Cancer’s Emotional Impact: Top 5 Areas

Thanks to everyone who shared their feedback in last week’s survey, Impact of Cancer Experience. It’s no secret that cancer impacts everyone in different ways, but I wanted to share the top five areas that were revealed by the survey results and share some ideas to help you address and cope with the different scenarios that may be impacting you wherever you are in your journey. .image.png

Work – You’ll need to figure out how and if you will continue to work while you are being treated for cancer. Here are some tips to help you better manage your work life.

  • Set limits and realistic expectations with management, being clear about when and to what extent you will be taking time off or returning to work.
  • Don’t take on any extra responsibilities at work. This will further deplete your energy and add stress to what may feel more demanding than it once was.
  • Familiarize yourself with your employer’s leave and illness policies so you can make informed decisions about taking time off.
  • Find allies in the workplace and educate co-workers who you can trust to support you.
  • Give yourself time to recover.  Find ways to breathe and relax, if you can, during the day.
  • Sometimes people find that they choose to return to work too quickly. If you can manage it, consider giving yourself a slow re-entry (i.e. returning less than full-time at first).

Relationships – Cancer can impact many things in your life, including your friendships, family life and marriage.

  • The stress of diagnosis, treatment and recovery can be hard on a marriage or committed relationship.  Know that you are not alone in this.  Consider reaching out for support from a marriage counselor or individual therapist.
  • Some people may not have the capacity to be a friend to you during this time.  This can be painful. Try not to blame yourself for this.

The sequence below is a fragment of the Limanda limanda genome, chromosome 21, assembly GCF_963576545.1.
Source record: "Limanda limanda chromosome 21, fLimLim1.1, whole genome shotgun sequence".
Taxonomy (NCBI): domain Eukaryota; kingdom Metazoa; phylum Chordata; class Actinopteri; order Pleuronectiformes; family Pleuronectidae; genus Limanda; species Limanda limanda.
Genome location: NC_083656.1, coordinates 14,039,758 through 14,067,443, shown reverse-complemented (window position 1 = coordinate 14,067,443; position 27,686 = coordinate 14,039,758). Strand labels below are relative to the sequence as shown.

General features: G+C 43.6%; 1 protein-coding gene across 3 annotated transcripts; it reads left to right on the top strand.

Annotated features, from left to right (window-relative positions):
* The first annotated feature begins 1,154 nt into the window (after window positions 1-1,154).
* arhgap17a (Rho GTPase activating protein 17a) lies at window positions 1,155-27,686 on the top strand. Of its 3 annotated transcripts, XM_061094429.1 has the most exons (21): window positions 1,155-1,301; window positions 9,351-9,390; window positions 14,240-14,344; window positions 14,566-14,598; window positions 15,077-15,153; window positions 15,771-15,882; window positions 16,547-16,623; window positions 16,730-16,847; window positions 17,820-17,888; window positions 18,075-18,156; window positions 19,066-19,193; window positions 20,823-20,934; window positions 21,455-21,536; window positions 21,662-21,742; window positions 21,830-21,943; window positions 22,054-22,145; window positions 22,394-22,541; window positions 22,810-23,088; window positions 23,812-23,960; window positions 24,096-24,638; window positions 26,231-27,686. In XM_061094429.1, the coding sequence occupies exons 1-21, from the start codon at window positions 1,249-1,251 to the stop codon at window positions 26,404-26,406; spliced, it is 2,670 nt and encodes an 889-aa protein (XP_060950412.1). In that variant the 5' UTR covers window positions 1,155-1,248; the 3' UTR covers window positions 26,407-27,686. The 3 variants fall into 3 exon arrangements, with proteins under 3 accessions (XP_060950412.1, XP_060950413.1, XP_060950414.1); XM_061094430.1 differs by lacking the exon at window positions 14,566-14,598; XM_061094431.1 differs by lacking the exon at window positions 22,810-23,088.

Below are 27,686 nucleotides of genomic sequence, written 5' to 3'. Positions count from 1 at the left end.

• You may find that people you barely knew become important parts of your life and that you are better for getting to know them.
  • Be willing to risk connecting with new people through support groups and other healthy activities.

Mood – A cancer diagnosis is a life-changing event which will undoubtedly affect your mood and it’s important to take notice of these fluctuations.

  • Know that shock, stress, grief, anger, fear and even terror are normal responses to the cancer experience. Know that these are not permanent states and will eventually pass.
  • Be open to allowing the experience to impact you instead of fighting to pretend everything is exactly the same as before.  This will free you to not stuff your feelings and reach out for support.
  • Let your loved ones know how you are really feeling, if it’s emotionally safe to do so. Allow people to comfort you and to be with you in the struggle of what you are feeling.
  • Support groups can be VERY helpful for many people.  Seek them out in person and online.
  • Make use of activities such as exercise, yoga, meditation, bodywork.  Choose activities that bring pleasure to your body at a time when you may be feeling physical and emotional discomfort.
  • Find a good therapist and share.
  • If you are unable to find relief and/or worry that you might hurt yourself, please seek a consultation with a psychiatrist or therapist immediately.  You are going through a lot and deserve all the support you can access.
  • Enjoy the moments of gratitude and contentment and appreciation that can be a part of your experience. Know that these are not permanent and don’t try to hold on to them. They will come again.

Mental Focus – Cancer treatments may cause cognitive symptoms such as a shortened attention span, difficulty thinking and short-term memory. (“cancer brain” or “chemo brain”).

  • Give yourself time to rest and recover.
  • Know that most cognitive challenges will improve once treatment ends.
  • Practice self compassion and patience with yourself and the process.
  • Find support groups.
  • Try meditation to improve memory and lower stress, anxiety, and  and inflammation.
  • Even if your memory or executive functioning does not return to pre treatment standards (mine didn’t!), you are still a worthwhile person.  Practice acceptance of how things are now.  Get support for this if you need to-it’s hard!
  • Practice enjoying being “in the moment!”

How your goals and priorities may change and evolve-coming up next week.

Whether you are a cancer survivor, loved one, or oncology professional, there’s still time to let your voice be heard in the survey:

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